Wild Things: Red-winged Blackbirds

Montana's Red-winged Blackbirds

Red-winged Blackbird brings sounds of spring in Montana

By Ryan L. Rauscher

MONTANA LIVING — The recent weather has brought much-needed moisture and optimism for people and wildlife.

montana living redwinged blackbird ryan rauscher montana department of fish wildlife and parks

One critter seemed particularly optimistic this spring. The red-winged blackbird (Agelaius phoeniceus), is a welcome sign of spring as they perch on old cattail stalks in roadside ditches and wetlands. The male arrives from its wintering grounds in the south in April with the female following a few weeks later. Perhaps the most abundant bird in Montana, the male redwing is known to anyone who notices birds at all.

He is one of the most conspicuous and self-revealing birds during the breeding season. He quickly flies up from the marshes to greet intruders with a loud "konk-a-reee." He is the only all-black bird with bright red shoulders. In fact, the species name is Greek and refers to the male's red shoulder patch or epaulet. However, the female is less easily recognized.

The female is dark brown above, heavily streaked below and sometimes has a red tinge on the wing coverts or a pinkish wash on the chin and throat. She is quite inconspicuous during the breeding season. When the redwings return in spring, the marshes and sloughs are dreary and desolate compared to the summer before.

The males return early to claim the best territories. When the moisture and warm weather return, the wetlands come to life once more. Over the lush new growth, the males proclaim ownership of his particular circular area of cattails, defending it vigorously from all intruders. When the female arrives, she selects the male with the best territory for nesting and feeding.

A polygamous species, blackbird males may have several females nesting within his territory. It's not uncommon for one male to mate with six females. After selecting the male with the best territory, the female builds a cup-like nest of woven grasses at or near the water's edge. In wetlands, the nest is woven into large vegetation such as cattails or reeds.

Nests are also built in bushes or in small trees near the water. The female will lay three or four bluish-green eggs with black splotches. She alone incubates the eggs while the male is busy defending his territory. The eggs hatch in about 10 to 12 days. The female feeds the nestlings insects and insect larvae. The male may help feed the nestlings when not defending his territory.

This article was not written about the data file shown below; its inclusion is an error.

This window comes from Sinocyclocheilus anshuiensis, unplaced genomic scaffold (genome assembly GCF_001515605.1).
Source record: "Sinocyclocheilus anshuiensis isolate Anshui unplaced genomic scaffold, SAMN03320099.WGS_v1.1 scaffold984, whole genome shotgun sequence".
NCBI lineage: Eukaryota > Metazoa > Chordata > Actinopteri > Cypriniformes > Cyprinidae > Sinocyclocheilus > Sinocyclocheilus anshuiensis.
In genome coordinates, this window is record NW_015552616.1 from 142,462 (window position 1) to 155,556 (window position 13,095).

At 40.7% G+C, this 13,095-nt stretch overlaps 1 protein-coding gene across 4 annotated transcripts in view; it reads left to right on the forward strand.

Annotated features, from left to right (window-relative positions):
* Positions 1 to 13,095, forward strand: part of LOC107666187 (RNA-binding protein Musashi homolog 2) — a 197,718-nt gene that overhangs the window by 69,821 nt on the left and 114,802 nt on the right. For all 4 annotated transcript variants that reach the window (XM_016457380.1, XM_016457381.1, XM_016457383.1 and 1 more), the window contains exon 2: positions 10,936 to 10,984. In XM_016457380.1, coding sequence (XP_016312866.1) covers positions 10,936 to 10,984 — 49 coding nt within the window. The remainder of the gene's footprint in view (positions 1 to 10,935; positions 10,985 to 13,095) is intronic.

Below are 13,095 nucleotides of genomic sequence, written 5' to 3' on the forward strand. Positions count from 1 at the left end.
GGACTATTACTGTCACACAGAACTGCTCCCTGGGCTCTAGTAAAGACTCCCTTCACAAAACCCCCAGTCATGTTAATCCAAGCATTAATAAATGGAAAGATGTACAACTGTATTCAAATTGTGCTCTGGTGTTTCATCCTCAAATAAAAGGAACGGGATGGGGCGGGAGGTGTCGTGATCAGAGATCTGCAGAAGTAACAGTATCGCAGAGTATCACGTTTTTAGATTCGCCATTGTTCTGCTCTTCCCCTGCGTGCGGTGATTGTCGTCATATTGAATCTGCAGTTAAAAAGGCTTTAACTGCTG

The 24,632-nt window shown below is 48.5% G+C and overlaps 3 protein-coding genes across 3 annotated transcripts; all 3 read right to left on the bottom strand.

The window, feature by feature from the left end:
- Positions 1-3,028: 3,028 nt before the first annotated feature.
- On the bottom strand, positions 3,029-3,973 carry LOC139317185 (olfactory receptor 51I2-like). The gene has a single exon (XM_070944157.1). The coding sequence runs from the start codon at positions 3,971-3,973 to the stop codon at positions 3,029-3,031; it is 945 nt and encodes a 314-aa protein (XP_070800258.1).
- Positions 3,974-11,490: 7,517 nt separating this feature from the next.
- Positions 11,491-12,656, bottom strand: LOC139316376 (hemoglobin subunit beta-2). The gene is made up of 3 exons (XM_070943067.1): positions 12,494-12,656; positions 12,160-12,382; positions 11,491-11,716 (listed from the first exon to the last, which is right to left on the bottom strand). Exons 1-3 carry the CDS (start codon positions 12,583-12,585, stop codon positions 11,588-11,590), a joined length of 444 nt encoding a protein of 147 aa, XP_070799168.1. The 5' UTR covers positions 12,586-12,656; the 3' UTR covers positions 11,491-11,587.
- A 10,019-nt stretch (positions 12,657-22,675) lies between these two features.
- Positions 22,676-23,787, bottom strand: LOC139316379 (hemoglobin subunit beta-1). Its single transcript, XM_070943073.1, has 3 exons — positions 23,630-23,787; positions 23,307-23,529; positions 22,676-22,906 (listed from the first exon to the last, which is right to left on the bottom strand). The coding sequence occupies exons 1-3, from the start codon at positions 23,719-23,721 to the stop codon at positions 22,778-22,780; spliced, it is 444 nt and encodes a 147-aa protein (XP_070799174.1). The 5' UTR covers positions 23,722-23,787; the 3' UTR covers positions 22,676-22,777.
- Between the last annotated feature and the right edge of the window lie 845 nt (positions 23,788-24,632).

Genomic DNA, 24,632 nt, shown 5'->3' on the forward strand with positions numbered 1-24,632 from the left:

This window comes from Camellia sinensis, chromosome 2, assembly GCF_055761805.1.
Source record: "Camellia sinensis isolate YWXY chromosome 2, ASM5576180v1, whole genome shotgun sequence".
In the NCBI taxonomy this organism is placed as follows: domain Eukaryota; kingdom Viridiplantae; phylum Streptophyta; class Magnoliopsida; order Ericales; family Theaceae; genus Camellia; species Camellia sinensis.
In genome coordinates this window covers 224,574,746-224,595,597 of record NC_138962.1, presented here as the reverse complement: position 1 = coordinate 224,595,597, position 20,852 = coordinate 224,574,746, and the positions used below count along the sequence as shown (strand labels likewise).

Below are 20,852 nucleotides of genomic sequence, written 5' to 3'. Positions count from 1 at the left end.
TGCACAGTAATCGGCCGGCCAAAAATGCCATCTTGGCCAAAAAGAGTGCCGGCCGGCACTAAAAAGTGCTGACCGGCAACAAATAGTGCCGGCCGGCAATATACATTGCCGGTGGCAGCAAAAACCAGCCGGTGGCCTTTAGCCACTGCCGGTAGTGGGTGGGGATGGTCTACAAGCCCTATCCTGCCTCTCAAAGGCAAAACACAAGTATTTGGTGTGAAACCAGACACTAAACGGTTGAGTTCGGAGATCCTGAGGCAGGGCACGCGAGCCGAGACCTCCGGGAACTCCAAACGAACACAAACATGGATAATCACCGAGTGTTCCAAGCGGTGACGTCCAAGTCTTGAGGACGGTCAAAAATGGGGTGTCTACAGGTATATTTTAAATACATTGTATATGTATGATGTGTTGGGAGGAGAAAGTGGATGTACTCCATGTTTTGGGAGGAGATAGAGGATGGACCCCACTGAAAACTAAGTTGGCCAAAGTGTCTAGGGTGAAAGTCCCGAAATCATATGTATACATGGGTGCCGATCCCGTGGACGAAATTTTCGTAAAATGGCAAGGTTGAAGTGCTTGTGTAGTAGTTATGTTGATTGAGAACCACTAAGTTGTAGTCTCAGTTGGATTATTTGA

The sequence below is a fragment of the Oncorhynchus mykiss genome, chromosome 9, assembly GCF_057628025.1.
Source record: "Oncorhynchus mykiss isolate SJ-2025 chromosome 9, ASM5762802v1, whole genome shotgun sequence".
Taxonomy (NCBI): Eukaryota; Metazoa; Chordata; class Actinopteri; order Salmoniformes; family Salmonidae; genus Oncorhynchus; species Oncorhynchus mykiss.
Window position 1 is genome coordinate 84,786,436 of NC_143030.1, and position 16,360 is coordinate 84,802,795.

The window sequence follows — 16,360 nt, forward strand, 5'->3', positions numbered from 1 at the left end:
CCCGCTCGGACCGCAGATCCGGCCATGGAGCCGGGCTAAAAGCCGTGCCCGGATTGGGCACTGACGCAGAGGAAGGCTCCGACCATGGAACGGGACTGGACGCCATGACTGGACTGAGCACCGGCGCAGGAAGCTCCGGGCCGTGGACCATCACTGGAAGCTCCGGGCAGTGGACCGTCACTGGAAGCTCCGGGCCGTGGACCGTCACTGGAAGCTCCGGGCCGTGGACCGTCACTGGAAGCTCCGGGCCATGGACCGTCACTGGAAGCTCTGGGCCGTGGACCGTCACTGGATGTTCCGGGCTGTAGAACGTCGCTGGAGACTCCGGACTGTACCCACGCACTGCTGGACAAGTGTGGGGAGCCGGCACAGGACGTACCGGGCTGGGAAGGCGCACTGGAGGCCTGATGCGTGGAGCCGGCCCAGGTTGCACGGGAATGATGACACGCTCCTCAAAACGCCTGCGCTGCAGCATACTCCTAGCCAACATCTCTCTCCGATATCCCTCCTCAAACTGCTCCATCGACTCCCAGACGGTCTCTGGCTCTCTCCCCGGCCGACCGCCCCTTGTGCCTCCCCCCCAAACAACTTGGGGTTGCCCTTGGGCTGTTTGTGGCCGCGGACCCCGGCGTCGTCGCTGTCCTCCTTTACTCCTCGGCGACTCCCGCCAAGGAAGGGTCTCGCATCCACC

The nestlings grow quickly and fledge in approximately 14 days. The adults can't swim, but the young can at five or six days old. This is important as they sometimes fall from the nest into the water. The female will continue to feed the fledglings for about two weeks until they become independent. In a good year, she will often raise two broods. Red-winged blackbirds are not finicky eaters. The majority of their diet is insects with a lesser portion of seeds.

The red-winged blackbird is an active feeder. They glean insects and seeds from the ground and plants and often can be see hawking insects in the air. They also use a feeding technique known as gaping. The closed bill is pushed into the soil and then opened. This makes a hole in the soil, exposing insects and seeds underground. Food can be obtained from a wide variety of otherwise inaccessible places by gaping.

A strong flier, redwings can travel great distances between roosting and foraging areas each day. In fall, large flocks will start to gather in the wetlands and fields and begin the journey south to the wintering grounds in the southern United States and Costa Rica. Other migrating species often join them, flying south in loosely arranged flock. The long, sinuous low-flying flocks will often number in the thousands.

— Ryan L. Rauscher is a wildlife biologist with Montana Fish, Wildlife and Parks in Great Falls.

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